Srimad Bhagavatam Canto 10, Chapter 16, Text 05

SB 10.16.5

viprusmata visadormi-
mriyante tira-ga yasya
praninah sthira-jangamah
The wind blowing over that deadly lake carried droplets of water to the shore. Simply by coming in contact with that poisonous breeze, all vegetation and creatures on the shore died.
The word sthira, “unmoving creatures,” refers to various types of vegetation including trees, and jangama refers to moving creatures such as animals, reptiles, birds and insects. Srila Sridhara Svami has quoted a further description of this lake from the Sri Hari-vamsa (Visnu-parva 11.42, 11.44 and 11.46):
dirgham yojana-vistaram
dustaram tridasair api
gambhiram aksobhya-jalam
niskampam iva sagaram
duhkhopasarpam tiresu
sa-sarpair vipulair bilaih
dhumena parivestitam
trnesv api patatsv apsu
jvalantam iva tejasa
samantad yojanam sagram
tiresv api durasadam
“The lake was quite wide eight miles across at some points and even the demigods could not cross over it. The water in the lake was very deep and, like the immovable depths of the ocean, could not be agitated. Approaching the lake was difficult, for its shores were covered with holes in which serpents lived. All around the lake was a fog generated by the fire of the serpents’ poison, and this powerful fire would at once burn up every blade of grass that happened to fall into the water. For a distance of eight miles from the lake, the atmosphere was most unpleasant.”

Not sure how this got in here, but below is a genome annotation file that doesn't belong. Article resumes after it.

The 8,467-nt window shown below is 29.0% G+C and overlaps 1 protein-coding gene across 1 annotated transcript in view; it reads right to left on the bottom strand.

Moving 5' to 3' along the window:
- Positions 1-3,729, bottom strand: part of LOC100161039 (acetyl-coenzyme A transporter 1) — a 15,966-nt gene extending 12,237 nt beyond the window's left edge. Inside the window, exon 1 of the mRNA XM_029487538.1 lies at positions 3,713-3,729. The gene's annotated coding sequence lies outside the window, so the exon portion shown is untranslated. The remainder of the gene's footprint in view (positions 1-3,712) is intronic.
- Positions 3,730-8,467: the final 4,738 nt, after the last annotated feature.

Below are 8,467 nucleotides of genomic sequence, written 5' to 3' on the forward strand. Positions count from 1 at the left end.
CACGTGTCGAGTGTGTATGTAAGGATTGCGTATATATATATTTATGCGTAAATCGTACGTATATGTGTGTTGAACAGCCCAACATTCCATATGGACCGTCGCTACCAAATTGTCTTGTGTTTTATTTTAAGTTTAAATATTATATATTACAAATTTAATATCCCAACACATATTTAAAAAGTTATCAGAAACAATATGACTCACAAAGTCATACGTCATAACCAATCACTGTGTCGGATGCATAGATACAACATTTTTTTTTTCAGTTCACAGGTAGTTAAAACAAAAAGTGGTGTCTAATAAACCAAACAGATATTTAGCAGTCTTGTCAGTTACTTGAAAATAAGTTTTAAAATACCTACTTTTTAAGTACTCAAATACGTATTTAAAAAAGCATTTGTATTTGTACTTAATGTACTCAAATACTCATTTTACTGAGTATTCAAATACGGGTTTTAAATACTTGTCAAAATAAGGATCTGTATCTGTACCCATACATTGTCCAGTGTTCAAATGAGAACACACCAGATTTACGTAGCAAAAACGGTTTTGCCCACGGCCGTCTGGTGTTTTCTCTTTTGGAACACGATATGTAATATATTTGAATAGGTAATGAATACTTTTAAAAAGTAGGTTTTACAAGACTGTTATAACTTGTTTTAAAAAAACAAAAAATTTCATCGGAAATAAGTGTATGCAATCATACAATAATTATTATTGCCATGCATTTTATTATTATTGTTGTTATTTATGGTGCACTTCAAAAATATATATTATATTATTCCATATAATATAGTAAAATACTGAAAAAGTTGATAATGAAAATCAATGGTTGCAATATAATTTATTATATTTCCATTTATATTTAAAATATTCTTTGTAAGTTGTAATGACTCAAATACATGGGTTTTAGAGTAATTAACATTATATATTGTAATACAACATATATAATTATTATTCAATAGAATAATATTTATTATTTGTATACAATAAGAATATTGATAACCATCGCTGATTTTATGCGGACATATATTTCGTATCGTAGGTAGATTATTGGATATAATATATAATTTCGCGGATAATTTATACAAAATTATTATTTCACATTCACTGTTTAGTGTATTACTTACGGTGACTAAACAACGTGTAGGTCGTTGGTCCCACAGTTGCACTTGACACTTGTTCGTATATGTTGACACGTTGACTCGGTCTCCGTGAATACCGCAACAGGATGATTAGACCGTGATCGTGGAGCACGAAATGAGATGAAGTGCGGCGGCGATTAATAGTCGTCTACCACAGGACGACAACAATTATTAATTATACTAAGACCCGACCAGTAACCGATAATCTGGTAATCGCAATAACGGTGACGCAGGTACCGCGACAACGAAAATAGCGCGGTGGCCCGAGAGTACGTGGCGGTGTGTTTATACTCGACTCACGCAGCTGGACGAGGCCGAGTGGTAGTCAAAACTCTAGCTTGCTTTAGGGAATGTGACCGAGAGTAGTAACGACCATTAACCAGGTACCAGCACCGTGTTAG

Srila Sanatana Gosvami states that by the mystical science of jala-stambha, making solid items out of water, Kaliya had built his own city within the lake.
Srimad Bhagavatam Canto 10, Chapter 16, Text 04
Srimad Bhagavatam Canto 10, Chapter 16, Text 06